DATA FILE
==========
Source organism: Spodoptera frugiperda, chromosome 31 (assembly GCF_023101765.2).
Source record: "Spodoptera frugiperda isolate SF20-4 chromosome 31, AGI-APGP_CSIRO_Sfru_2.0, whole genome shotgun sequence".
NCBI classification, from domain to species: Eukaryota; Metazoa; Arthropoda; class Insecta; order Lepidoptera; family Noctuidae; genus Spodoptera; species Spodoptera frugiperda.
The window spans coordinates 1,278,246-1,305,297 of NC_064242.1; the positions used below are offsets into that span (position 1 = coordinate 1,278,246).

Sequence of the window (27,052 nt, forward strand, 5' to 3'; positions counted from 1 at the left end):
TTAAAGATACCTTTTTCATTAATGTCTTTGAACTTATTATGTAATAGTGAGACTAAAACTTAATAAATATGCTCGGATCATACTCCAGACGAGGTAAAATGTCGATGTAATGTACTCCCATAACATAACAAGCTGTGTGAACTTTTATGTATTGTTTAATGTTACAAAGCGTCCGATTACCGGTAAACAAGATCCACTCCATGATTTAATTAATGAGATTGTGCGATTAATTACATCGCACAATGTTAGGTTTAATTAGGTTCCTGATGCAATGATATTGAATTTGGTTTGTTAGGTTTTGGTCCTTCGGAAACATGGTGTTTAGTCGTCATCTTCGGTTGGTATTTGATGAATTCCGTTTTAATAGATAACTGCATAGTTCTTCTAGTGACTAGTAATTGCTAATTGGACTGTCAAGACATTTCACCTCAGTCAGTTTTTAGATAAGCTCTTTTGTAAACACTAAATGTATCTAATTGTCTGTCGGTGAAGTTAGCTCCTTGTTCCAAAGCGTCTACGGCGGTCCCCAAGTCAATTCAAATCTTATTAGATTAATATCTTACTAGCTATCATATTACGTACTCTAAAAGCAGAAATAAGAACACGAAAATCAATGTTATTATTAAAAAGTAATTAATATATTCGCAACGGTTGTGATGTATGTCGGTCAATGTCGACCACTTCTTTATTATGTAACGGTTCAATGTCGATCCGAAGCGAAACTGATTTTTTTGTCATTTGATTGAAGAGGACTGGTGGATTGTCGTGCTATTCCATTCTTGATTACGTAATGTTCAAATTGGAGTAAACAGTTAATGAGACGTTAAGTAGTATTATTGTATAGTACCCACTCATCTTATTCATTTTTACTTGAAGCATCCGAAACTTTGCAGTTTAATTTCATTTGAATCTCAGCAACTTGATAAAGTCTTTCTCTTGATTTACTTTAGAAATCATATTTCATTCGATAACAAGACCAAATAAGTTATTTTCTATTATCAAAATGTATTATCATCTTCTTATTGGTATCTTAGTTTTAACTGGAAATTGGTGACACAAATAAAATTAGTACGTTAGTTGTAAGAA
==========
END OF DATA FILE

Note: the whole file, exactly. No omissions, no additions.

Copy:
Source organism: Spodoptera frugiperda, chromosome 31 (assembly GCF_023101765.2).
Source record: "Spodoptera frugiperda isolate SF20-4 chromosome 31, AGI-APGP_CSIRO_Sfru_2.0, whole genome shotgun sequence".
NCBI classification, from domain to species: Eukaryota; Metazoa; Arthropoda; class Insecta; order Lepidoptera; family Noctuidae; genus Spodoptera; species Spodoptera frugiperda.
The window spans coordinates 1,278,246-1,305,297 of NC_064242.1; the positions used below are offsets into that span (position 1 = coordinate 1,278,246).

Sequence of the window (27,052 nt, forward strand, 5' to 3'; positions counted from 1 at the left end):
TTAAAGATACCTTTTTCATTAATGTCTTTGAACTTATTATGTAATAGTGAGACTAAAACTTAATAAATATGCTCGGATCATACTCCAGACGAGGTAAAATGTCGATGTAATGTACTCCCATAACATAACAAGCTGTGTGAACTTTTATGTATTGTTTAATGTTACAAAGCGTCCGATTACCGGTAAACAAGATCCACTCCATGATTTAATTAATGAGATTGTGCGATTAATTACATCGCACAATGTTAGGTTTAATTAGGTTCCTGATGCAATGATATTGAATTTGGTTTGTTAGGTTTTGGTCCTTCGGAAACATGGTGTTTAGTCGTCATCTTCGGTTGGTATTTGATGAATTCCGTTTTAATAGATAACTGCATAGTTCTTCTAGTGACTAGTAATTGCTAATTGGACTGTCAAGACATTTCACCTCAGTCAGTTTTTAGATAAGCTCTTTTGTAAACACTAAATGTATCTAATTGTCTGTCGGTGAAGTTAGCTCCTTGTTCCAAAGCGTCTACGGCGGTCCCCAAGTCAATTCAAATCTTATTAGATTAATATCTTACTAGCTATCATATTACGTACTCTAAAAGCAGAAATAAGAACACGAAAATCAATGTTATTATTAAAAAGTAATTAATATATTCGCAACGGTTGTGATGTATGTCGGTCAATGTCGACCACTTCTTTATTATGTAACGGTTCAATGTCGATCCGAAGCGAAACTGATTTTTTTGTCATTTGATTGAAGAGGACTGGTGGATTGTCGTGCTATTCCATTCTTGATTACGTAATGTTCAAATTGGAGTAAACAGTTAATGAGACGTTAAGTAGTATTATTGTATAGTACCCACTCATCTTATTCATTTTTACTTGAAGCATCCGAAACTTTGCAGTTTAATTTCATTTGAATCTCAGCAACTTGATAAAGTCTTTCTCTTGATTTACTTTAGAAATCATATTTCATTCGATAACAAGACCAAATAAGTTATTTTCTATTATCAAAATGTATTATCATCTTCTTATTGGTATCTTAGTTTTAACTGGAAATTGGTGACACAAATAAAATTAGTACGTTAGTTGTAAGAA